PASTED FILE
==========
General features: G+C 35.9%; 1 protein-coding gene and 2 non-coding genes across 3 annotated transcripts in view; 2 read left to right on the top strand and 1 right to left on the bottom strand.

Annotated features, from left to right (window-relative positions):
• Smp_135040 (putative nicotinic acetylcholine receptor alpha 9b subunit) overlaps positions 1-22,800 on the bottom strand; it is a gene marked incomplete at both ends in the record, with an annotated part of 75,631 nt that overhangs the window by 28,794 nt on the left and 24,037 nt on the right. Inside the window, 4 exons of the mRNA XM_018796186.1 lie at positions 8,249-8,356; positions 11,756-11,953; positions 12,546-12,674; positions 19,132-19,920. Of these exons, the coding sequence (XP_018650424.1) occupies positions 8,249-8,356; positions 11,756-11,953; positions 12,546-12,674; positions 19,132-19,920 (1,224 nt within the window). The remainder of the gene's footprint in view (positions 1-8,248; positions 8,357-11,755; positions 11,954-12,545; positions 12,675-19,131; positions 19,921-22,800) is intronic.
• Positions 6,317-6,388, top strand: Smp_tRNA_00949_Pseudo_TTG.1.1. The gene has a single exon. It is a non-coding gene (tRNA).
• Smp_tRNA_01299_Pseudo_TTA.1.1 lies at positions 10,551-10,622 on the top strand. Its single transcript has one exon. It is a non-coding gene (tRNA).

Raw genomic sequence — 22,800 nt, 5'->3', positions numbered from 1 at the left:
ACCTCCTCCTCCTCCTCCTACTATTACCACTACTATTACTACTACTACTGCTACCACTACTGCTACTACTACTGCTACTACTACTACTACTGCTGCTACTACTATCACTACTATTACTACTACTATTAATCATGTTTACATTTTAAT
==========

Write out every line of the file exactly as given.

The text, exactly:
General features: G+C 35.9%; 1 protein-coding gene and 2 non-coding genes across 3 annotated transcripts in view; 2 read left to right on the top strand and 1 right to left on the bottom strand.

Annotated features, from left to right (window-relative positions):
• Smp_135040 (putative nicotinic acetylcholine receptor alpha 9b subunit) overlaps positions 1-22,800 on the bottom strand; it is a gene marked incomplete at both ends in the record, with an annotated part of 75,631 nt that overhangs the window by 28,794 nt on the left and 24,037 nt on the right. Inside the window, 4 exons of the mRNA XM_018796186.1 lie at positions 8,249-8,356; positions 11,756-11,953; positions 12,546-12,674; positions 19,132-19,920. Of these exons, the coding sequence (XP_018650424.1) occupies positions 8,249-8,356; positions 11,756-11,953; positions 12,546-12,674; positions 19,132-19,920 (1,224 nt within the window). The remainder of the gene's footprint in view (positions 1-8,248; positions 8,357-11,755; positions 11,954-12,545; positions 12,675-19,131; positions 19,921-22,800) is intronic.
• Positions 6,317-6,388, top strand: Smp_tRNA_00949_Pseudo_TTG.1.1. The gene has a single exon. It is a non-coding gene (tRNA).
• Smp_tRNA_01299_Pseudo_TTA.1.1 lies at positions 10,551-10,622 on the top strand. Its single transcript has one exon. It is a non-coding gene (tRNA).

Raw genomic sequence — 22,800 nt, 5'->3', positions numbered from 1 at the left:
ACCTCCTCCTCCTCCTCCTACTATTACCACTACTATTACTACTACTACTGCTACCACTACTGCTACTACTACTGCTACTACTACTACTACTGCTGCTACTACTATCACTACTATTACTACTACTATTAATCATGTTTACATTTTAAT